Comprehensive Library For Handling Missing Values

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tidyimpute is tidtverse/dplyr compliant toolkit for imputing missing values (NA) values in list-like and table-like structures including data.tables. It had two goals: 1) extend existing na.* functions from the stats packages and 2) provide dplyr/tidyverse compliant methods for tables and lists.

This package is based on the handy na.tools package which provides tools for working with missing values in vectors.

Feature List

Upcoming features


Github (Development Version)

install_github( "decisionpatterns/tidyimport")


R> install.packages("tidyimpute")

Coming Soon …

Function List

There are four types of imputation methods. They are distinguished by how the replacement values are calculated. Each is described below as well as describing each of the methods used.


In “constant” imputation methods, missing values are replaced by an a priori selected constant value. The vector containingmissing values is not used to calculate the replacement value. These take the form: na.fun(x, ...)


(Impute using function(s) of the target variable; When imputing in a table this is also called column-based imputation since the values used to derive the imputed come from the single column alone.)

In “univariate” replacement methods, values are calculated using only the target vector, ie the one containing the missing values. The functions for performing the imputation are nominally univariate summary functions. Generally, the ordering of the vector does not affect imputed values. In general, one value is used to replace all missing values (NA) for a variable.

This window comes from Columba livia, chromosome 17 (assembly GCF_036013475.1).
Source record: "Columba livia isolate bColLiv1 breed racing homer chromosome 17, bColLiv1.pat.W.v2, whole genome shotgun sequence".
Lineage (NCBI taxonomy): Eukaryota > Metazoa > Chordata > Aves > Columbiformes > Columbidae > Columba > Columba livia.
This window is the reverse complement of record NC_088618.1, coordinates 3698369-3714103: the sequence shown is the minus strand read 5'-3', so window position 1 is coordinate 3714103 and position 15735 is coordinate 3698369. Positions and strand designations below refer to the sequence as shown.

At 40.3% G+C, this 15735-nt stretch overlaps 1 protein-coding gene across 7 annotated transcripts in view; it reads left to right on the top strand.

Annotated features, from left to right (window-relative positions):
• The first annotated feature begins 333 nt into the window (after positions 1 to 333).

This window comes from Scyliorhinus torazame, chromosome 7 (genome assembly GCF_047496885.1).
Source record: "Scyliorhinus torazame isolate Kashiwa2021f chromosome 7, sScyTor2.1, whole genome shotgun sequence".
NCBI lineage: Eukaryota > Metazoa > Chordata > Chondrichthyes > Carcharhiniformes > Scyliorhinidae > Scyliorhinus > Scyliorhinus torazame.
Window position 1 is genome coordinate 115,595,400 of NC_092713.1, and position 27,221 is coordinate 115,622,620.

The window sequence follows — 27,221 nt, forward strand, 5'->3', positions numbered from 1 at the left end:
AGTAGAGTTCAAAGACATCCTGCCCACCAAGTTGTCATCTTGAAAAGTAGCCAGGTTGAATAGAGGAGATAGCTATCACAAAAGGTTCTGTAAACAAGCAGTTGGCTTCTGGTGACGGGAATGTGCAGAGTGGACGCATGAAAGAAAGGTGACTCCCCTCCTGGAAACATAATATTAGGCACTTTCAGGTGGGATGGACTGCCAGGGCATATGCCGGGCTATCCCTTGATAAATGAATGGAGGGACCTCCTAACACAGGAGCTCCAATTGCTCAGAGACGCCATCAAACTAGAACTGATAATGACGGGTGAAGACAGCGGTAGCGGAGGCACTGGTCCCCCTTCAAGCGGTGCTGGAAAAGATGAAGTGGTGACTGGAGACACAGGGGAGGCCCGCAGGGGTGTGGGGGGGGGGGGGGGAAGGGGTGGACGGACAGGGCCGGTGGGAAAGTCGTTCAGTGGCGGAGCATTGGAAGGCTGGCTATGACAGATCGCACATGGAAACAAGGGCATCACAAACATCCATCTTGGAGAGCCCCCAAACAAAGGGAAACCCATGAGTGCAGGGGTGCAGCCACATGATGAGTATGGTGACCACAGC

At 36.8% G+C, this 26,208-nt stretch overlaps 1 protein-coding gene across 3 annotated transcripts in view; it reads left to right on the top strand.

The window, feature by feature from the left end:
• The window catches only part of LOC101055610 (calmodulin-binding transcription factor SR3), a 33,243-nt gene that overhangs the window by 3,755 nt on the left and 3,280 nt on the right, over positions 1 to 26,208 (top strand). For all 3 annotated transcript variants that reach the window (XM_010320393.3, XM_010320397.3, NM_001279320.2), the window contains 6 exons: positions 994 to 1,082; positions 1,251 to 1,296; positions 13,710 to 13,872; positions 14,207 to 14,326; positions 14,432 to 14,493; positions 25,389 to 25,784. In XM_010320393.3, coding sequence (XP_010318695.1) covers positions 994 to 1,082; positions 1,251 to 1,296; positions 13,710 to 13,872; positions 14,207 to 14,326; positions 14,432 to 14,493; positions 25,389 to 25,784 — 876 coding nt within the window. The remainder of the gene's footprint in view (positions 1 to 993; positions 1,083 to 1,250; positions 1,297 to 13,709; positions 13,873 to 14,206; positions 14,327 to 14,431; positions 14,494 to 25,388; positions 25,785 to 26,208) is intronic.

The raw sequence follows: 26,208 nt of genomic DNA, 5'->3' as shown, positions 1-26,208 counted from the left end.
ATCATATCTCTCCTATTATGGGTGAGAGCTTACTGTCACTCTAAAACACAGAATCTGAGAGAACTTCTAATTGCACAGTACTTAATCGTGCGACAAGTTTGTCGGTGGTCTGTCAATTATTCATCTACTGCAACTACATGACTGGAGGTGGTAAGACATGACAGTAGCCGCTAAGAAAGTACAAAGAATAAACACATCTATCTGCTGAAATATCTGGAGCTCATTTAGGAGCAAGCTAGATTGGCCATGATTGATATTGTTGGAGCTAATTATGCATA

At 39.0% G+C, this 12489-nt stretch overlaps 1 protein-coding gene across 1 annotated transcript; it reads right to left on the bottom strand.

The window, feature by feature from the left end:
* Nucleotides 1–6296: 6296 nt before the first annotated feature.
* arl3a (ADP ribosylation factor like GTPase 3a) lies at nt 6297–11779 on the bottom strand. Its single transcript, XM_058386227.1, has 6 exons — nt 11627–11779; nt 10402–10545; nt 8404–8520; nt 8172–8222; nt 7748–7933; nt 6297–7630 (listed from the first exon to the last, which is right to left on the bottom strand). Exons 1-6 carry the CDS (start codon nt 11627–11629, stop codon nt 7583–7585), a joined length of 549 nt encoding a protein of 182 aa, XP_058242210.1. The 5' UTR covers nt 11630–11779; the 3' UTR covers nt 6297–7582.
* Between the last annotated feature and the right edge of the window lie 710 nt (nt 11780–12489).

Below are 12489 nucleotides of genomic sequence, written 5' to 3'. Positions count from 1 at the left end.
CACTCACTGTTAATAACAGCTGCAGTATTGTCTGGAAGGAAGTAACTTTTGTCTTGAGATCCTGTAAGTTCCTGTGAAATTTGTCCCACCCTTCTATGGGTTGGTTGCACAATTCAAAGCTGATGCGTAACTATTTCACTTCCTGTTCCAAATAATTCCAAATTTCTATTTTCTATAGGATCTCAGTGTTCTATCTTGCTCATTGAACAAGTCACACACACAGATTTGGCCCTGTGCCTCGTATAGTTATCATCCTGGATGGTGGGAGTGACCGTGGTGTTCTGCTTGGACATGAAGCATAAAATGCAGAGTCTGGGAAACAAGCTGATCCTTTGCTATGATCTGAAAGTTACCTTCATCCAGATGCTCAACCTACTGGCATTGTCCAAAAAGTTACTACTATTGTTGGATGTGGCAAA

Ordered Univariate (Coming Soon)

(Impute using function(s) of the target variable. Variable ordering relevant. This is a super class of the previous column-based imputation.)

In “ordered univariate” methods, replacement valuse are calculated from the vector that is assumed to be ordered. These types are very often used with time-series data. (Many of these functions are taken from or patterned after functions in the zoo package.)

Multivariate (Coming Soon)

(Impute with multiple variables from the same observation. In tables, this is also called row-based imputation because imputed values derive from other measurement for the same observation. )

In “Multivariate” imputation, any value from the same row (observation) can be used to derive the replacement value. This is generally implemented as a model traing from the data with var ~ ...

Generalized (Coming Soon)

(Impute with column and rows.)



tbl <- data.frame( col_1 = letters[1:3], col_2=c(1,NA_real_,3), col_3=3:1)
impute( tbl, 2) 
impute_mean( tbl )